CREATING OPERA HOUSES
Indeed, many people settled Glenwood Springs and Colorado’s Western Slope from back east, and opera houses served as a connection to culture back home. Women were outnumbered, two to one, in these mining towns. Saloons were popular gathering spots for men, but were considered inappropriate for ladies. To bridge the gap in Leadville, women launched the Vivian Opera House in a tent theater. It didn’t last long, but Tabor Opera House opened soon after. It remains in operation.
In Aspen, it was a woman’s health that drew the opera house founder west. Jerome B. Wheeler was married to a Macy’s department store heiress, and the couple relocated for the mountain air. Wheeler became involved in silver mining, and established the Wheeler Opera House in 1889.
Durand’s dream of an opera house quickly followed Glenwood Springs’ development. Defiance formed as a tent city in 1883, and incorporated as Glenwood Springs in 1885. By 1888, the facility that would become the Durand Opera House was built. Durand hoped it would follow the traditional model of Western opera houses: retail stores on the first floor, with performance space occupying floors two and three. Rent from retail businesses helped balance the opera houses, which were rarely big money makers.
That didn’t happen, at first. A stove store and a hardware store occupied the one-story building. But within a couple of years, Durand added a stage and auditorium. His dream became reality.
CONNECTION TO COMMUNITY
Opera houses of old connected people to their communities and culture, Satterthwaite writes, and several local Eagles club members hope to restore the building with the same end in mind.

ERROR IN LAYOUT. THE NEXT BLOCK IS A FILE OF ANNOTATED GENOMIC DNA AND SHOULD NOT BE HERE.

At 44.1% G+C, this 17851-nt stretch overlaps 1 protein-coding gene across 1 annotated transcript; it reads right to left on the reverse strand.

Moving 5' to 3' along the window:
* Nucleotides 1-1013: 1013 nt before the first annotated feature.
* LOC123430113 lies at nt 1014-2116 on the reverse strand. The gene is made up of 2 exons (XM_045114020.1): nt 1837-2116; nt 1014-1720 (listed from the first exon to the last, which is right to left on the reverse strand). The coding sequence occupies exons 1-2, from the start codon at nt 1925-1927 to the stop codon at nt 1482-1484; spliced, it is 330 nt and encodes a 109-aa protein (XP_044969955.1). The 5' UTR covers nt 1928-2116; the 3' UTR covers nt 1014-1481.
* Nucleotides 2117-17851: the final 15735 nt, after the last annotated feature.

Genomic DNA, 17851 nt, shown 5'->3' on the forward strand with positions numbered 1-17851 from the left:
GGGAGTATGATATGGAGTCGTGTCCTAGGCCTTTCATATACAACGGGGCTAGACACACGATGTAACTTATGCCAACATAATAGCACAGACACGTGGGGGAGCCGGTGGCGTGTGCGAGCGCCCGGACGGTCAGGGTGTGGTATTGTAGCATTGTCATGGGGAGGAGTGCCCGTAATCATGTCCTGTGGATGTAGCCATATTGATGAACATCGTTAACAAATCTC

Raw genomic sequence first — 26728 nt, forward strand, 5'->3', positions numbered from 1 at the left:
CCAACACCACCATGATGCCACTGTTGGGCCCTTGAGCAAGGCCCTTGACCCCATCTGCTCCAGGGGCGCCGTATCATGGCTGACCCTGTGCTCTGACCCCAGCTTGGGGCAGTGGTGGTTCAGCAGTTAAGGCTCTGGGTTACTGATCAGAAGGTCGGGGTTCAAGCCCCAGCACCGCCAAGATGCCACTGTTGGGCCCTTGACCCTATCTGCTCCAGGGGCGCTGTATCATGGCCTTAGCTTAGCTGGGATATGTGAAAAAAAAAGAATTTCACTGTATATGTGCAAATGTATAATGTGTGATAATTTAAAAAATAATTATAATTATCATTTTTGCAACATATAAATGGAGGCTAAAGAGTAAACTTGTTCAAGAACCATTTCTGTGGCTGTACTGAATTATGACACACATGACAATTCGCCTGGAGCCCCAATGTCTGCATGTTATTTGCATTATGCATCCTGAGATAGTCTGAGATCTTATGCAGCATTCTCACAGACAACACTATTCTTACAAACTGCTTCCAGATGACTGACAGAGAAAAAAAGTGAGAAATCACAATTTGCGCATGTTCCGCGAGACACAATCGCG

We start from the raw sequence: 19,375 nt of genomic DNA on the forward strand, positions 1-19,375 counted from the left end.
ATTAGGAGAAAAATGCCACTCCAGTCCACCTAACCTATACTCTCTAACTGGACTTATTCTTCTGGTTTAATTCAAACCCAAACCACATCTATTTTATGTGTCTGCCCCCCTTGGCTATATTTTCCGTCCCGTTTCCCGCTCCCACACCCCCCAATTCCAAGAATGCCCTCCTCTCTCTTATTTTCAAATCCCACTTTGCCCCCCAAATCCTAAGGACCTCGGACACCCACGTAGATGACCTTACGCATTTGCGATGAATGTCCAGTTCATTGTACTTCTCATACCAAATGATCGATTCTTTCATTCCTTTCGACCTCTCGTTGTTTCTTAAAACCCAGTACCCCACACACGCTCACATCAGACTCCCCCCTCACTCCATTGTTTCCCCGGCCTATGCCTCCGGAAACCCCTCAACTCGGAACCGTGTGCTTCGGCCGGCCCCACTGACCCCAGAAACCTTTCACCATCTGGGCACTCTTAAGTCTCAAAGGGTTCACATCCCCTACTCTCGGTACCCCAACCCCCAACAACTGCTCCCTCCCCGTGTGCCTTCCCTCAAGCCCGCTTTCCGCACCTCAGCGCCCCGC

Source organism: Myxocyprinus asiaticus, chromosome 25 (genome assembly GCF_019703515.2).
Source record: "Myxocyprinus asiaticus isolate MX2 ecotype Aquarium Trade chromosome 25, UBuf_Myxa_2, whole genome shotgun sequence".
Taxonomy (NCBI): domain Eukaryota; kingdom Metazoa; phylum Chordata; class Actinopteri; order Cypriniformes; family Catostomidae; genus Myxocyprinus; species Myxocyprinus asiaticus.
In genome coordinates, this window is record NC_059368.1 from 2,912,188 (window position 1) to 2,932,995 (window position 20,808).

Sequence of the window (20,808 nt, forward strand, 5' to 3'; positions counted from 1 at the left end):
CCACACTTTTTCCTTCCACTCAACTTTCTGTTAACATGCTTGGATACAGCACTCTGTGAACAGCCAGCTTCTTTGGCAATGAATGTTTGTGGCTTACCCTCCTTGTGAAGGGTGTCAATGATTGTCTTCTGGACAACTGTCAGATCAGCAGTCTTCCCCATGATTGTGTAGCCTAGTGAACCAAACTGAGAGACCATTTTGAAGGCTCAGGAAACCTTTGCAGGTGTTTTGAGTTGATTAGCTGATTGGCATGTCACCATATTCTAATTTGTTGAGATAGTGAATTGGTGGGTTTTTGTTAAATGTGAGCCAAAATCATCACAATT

Glenwood Springs Historical Society board president Bob Zanella worked as club manager at the Eagles Lodge. He said the theater was two steps up from Seventh Street, and the maple floor of the Wyrick Room — previously home to the theater stage — was likely installed in the late ‘40s or ‘50s.
The Eagles would want to retain their bar and meeting facility, he said, but he believes restoring the space would be an important draw for downtown.
Business owner Jonathan Gorst joined the Eagles in part to create a committee to preserve the space. Gorst is a theater man himself; the Riviera Supper Club and Piano Bar co-owner spent years as musical director for The Phantom of the Opera tour.
Gorst said a renovation would retain room for the Eagles, but could also provide needed space for other organizations. Some area theater companies could benefit from rehearsal space, and the building could also host events for area nonprofits.
Depending on build out, Gorst estimated a theater within the building could accommodate 350 to 500 seats. That’s larger than other area venues, and therefore the stage could welcome small touring productions. The location, just off the I-70 exit, would also be an asset.
“If you create space, the creativity will come,” Gorst said.
But first, he hopes this summer to create a committee to explore the possibility of restoration. If the effort were to proceed, the group would work to establish partnerships, find private money and explore the possibility of grants.
It’s an appropriate extension of the Fraternal Order of Eagles founding mission, said immediate past president Paul Incze.
Six theater owners founded the organization in 1898, and the local chapter was established in 1902.
“The preservation of the Glenwood Springs Opera House paints a positive light on the Glenwood Springs Eagles and the F.O.E., as a whole, adding tremendous weight to our promise to make our communities better,” Grand Worthy President Jerry L. Sullivan wrote in a letter to the local chapter.
“Any business around it benefits,” Gorst said. “The town has a central point where it can meet, which is an old-fashioned concept that I love.”
The concept is so old-fashioned, in fact, that it dates back to the space’s original intent.
Everything old is new again — and if Gorst, Incze and others find success, that could be the case at 312 Seventh St.